The news of DJ Khaled’s fiancee’s brother killed in weed deal gone bad reminds us of a pressing reason for cannabis legalization. Creating a safer way to obtain and consume weed. In the absence of a legal market, people are forced to turn to the black market, where there is a greater likelihood of something going wrong. It appears that’s exactly what happened in the Bronx this weekend when DJ Khaled’s fiancee’s brother killed in weed deal gone bad.
According to New York Daily News, the incident occurred around 9:15 p.m. Sunday night. Reports indicate that 25-year-old Jonathan Tuck—the younger brother of DJ Khaled’s fiancee Nicole Tuck—was at an apartment in the Bronx.
He was allegedly there to purchase some weed. At some point during the interaction, things went terribly wrong and someone shot Tuck in the face.
Tuck was taken to St. Barnabas Hospital, where he passed away.
So far, it’s unclear exactly what went wrong. Authorities think there was an argument immediately leading up to the shooting. But they are not sure if the argument was directly related to the weed deal or not.
“He’s a good guy,” Tuck’s friend Brandon Davis told New York Daily News. “He was in the wrong place at the wrong time. There was no reason for him to be there.”
He added: “I just want to know what this was about. His mother deserves that. His father, his sister, his daughter deserves that. I hope they find the answer.”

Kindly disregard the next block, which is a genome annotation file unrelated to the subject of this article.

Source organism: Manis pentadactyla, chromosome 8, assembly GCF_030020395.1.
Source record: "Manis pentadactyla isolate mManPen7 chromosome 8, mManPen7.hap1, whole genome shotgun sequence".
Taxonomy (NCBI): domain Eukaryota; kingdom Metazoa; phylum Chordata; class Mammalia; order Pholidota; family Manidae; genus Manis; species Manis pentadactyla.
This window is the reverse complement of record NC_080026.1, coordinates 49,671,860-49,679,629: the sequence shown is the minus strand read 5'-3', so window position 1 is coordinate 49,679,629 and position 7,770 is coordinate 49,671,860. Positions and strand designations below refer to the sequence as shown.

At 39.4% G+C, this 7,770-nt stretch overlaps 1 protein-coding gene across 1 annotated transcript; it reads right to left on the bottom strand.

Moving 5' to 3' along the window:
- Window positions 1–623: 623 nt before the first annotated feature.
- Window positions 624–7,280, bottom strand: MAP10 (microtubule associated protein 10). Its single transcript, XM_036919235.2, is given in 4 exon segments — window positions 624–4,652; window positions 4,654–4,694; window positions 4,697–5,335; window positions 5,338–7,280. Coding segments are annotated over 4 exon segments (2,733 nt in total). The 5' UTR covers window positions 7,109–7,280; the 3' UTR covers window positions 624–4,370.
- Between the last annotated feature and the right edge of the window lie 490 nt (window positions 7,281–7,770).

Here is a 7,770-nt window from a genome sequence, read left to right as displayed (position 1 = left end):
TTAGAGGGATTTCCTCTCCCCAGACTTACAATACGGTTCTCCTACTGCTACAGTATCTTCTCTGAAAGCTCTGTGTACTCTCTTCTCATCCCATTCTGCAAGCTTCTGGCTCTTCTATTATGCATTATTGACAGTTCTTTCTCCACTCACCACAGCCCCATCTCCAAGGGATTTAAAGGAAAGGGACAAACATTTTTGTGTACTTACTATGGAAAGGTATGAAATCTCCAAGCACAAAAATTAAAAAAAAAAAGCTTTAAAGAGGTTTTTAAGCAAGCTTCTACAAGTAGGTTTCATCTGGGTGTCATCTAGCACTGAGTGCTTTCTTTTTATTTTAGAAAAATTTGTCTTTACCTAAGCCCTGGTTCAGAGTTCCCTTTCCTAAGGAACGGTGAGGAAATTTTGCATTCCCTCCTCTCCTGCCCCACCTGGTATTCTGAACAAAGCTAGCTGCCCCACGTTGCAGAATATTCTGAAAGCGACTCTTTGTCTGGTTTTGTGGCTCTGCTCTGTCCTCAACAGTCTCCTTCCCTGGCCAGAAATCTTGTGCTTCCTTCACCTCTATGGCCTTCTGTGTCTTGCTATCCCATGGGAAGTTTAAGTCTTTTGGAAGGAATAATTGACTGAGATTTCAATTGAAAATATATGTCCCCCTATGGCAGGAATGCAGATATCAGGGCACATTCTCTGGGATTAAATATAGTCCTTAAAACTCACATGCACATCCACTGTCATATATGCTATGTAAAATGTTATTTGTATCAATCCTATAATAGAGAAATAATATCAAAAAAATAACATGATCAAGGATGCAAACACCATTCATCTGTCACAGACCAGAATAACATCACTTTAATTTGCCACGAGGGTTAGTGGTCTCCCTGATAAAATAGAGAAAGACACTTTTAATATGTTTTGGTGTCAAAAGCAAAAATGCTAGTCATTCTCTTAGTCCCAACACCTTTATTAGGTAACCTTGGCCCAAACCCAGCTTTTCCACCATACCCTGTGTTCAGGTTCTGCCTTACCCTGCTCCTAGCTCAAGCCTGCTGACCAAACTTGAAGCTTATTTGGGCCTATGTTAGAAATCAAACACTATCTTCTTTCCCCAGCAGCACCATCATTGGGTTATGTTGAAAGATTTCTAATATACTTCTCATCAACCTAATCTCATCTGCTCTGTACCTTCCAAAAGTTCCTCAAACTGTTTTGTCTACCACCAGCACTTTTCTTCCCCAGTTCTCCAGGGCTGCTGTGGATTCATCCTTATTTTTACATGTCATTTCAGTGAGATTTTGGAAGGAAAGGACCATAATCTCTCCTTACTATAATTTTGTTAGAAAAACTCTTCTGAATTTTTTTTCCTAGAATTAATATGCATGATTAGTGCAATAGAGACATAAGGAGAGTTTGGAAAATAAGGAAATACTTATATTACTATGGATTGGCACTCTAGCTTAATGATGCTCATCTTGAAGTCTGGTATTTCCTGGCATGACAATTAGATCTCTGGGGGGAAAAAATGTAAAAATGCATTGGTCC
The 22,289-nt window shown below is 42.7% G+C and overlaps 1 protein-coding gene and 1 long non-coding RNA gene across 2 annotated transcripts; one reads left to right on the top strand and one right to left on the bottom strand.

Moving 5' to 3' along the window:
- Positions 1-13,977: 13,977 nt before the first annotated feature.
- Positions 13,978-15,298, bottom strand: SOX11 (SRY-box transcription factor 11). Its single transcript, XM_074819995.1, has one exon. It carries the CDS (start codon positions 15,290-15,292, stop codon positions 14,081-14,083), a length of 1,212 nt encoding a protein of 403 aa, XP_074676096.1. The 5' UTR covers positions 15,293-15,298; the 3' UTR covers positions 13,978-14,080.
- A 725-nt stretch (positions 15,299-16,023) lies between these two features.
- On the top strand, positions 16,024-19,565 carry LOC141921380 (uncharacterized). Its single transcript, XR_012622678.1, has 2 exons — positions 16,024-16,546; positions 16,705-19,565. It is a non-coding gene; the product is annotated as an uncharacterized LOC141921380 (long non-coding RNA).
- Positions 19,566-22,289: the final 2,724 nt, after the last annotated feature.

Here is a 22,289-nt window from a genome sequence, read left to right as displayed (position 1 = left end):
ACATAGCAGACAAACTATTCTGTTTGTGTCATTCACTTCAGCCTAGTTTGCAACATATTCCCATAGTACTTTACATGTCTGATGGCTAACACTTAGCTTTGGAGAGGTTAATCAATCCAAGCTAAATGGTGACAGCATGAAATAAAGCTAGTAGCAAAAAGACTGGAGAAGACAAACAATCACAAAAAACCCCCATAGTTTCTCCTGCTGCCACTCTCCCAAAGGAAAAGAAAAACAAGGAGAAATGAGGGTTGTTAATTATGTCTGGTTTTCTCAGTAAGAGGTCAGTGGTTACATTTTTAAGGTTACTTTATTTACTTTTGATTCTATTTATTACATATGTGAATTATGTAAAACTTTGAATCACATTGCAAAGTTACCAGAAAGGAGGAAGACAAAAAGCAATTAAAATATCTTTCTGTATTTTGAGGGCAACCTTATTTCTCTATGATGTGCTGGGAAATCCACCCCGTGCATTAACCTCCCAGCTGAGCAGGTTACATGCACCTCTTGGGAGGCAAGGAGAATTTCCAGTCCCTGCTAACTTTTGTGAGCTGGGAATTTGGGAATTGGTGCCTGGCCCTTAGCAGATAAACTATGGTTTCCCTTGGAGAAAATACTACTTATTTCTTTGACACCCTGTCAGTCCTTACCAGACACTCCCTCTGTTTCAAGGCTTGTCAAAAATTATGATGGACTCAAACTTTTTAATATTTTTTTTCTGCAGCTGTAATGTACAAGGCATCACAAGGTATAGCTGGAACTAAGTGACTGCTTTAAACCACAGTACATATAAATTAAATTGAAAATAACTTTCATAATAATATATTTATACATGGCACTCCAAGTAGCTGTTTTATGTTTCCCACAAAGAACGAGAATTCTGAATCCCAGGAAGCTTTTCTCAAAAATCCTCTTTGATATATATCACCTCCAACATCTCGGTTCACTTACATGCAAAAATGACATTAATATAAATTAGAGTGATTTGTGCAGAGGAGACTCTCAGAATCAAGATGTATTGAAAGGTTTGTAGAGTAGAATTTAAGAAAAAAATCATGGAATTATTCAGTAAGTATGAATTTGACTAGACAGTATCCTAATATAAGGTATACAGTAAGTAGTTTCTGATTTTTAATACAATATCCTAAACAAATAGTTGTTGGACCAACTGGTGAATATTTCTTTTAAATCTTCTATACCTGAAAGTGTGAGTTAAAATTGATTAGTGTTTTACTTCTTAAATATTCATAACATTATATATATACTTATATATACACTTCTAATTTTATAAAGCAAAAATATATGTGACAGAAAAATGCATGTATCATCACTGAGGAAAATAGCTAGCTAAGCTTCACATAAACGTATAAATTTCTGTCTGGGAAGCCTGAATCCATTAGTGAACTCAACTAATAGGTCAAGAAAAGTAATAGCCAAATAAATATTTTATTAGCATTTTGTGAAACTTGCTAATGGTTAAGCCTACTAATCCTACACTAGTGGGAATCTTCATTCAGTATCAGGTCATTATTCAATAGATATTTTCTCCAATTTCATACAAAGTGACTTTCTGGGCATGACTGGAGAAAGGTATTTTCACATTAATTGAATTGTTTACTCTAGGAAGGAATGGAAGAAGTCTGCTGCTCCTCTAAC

Late Sunday night, NYPD took a 34-year-old man into custody and questioned him. But so far, no charges have been filed against him or anyone else.
Sources said that Tuck was close to his sister, Nicole, who is engaged to DJ Khaled. At the time of the shooting, DJ Khaled was in Minneapolis for the Super Bowl.
But Nicole was still in the New York City area. She, along with her mother, rushed to St. Barnabas Hospital after learning about the shooting.
On Monday, the day after Tuck’s death, friends and family gathered at his Bronx apartment to mourn his death.
This tragic loss is one of many examples of what can go wrong within the prohibition paradigm. People must turn to the black market when there is no legal, safe, or regulated cannabis market.
Cannabis legalization continues to be an increasingly hot topic. Last month, Vermont legalized recreational weed. It’s now legal in nine states plus Washington, D.C.
Additionally, medical marijuana is legal in 29 states and Washington D.C.
Despite the growing number of weed-legal states, it remains illegal at the federal level. But pressure for federal legalization could be growing.
On top of that, popular support for legal weed is higher than ever. A Gallup poll last fall found that 64 percent of American adults support legalization.